|Helsinki Veranda||2014||Guggenheim Museum||Solomon R. Guggenheim Foundation|
|Kai Wang, Yushang Zhang, Danli Sheng, Lingxiao Zhang, Ruizhi Cao||12,100 m2||Helsinki, Finland||Competition|
|Guggenheim Museum||Solomon R. Guggenheim Foundation|
|Kai Wang, Yushang Zhang, Danli Sheng, Lingxiao Zhang, Ruizhi Cao||12,100 m2|
If we see the city of Helsinki as a house, this waterfront museum is conceived to be its veranda. Surrounded by the sea, greenery, historical buildings and urban squares, the given site has high quality panoramic viewing resources as its unique identity which, we think, should be kept for the public and strengthened by a public building. Therefore, we strive to challenge the traditional museum type-single closed ‘object’ - by a museum with a half-covered art platform opened up to all directions. This ‘veranda’ is elevated to the middle of the museum to be easily accessible for people from both of the Tähtitorninvuoren Park’s altitude and the street level. On this ticket-free platform, besides enjoying the panorama of south harbour, people are also served by a café, restaurant and museum shop. Most importantly, it is an art-themed space where formal/informal art events can be held to promote the Guggenheim Helsinki.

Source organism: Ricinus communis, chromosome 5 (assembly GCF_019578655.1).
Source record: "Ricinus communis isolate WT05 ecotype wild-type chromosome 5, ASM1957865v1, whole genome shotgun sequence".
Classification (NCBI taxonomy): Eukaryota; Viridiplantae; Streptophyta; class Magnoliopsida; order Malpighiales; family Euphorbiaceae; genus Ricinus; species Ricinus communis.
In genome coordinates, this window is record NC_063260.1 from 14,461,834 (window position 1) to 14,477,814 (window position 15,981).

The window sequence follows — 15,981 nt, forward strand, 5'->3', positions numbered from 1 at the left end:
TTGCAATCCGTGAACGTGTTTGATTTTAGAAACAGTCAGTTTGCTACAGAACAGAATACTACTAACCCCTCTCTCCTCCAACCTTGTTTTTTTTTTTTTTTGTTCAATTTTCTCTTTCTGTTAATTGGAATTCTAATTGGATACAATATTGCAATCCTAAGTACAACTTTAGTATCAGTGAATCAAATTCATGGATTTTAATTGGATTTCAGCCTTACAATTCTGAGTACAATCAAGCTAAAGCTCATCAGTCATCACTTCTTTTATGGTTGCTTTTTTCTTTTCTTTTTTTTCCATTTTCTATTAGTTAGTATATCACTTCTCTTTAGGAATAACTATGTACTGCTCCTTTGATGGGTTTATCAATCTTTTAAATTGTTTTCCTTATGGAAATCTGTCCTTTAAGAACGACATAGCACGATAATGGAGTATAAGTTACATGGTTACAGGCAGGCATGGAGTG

The ‘floor’ and ‘roof’ of the ‘veranda’ are respectively the ground-level ‘Web Gallery’ and the top-level ‘Sky Gallery’. They are used for exhibiting regular paintings, sculptures and etc. The ‘Web Gallery’ features curved walls and intimate corners, while the ‘Sky Gallery’ is a single column-free 25mx135m wide room providing great flexibility for curating. The ‘pillar’ supporting the ‘veranda’ are six boxes. Four of them are ‘Art Boxes’, a cuboid, a bar, a cube and a cylinder. They meet the spatial need for various large scale art exhibitions or performances. The other two boxes are ‘Service Boxes’. Next to the main entrance/exit, a cuboid contains the visitor services and the retail. On the other end, we consolidated café, restaurant, office and all the other back-of-house programs into a trapezoid block. ‘Art Boxes’ have the possibility to be operated independently with their boundaries opened in summer time to both the city and the platform for potential semi-indoor art events.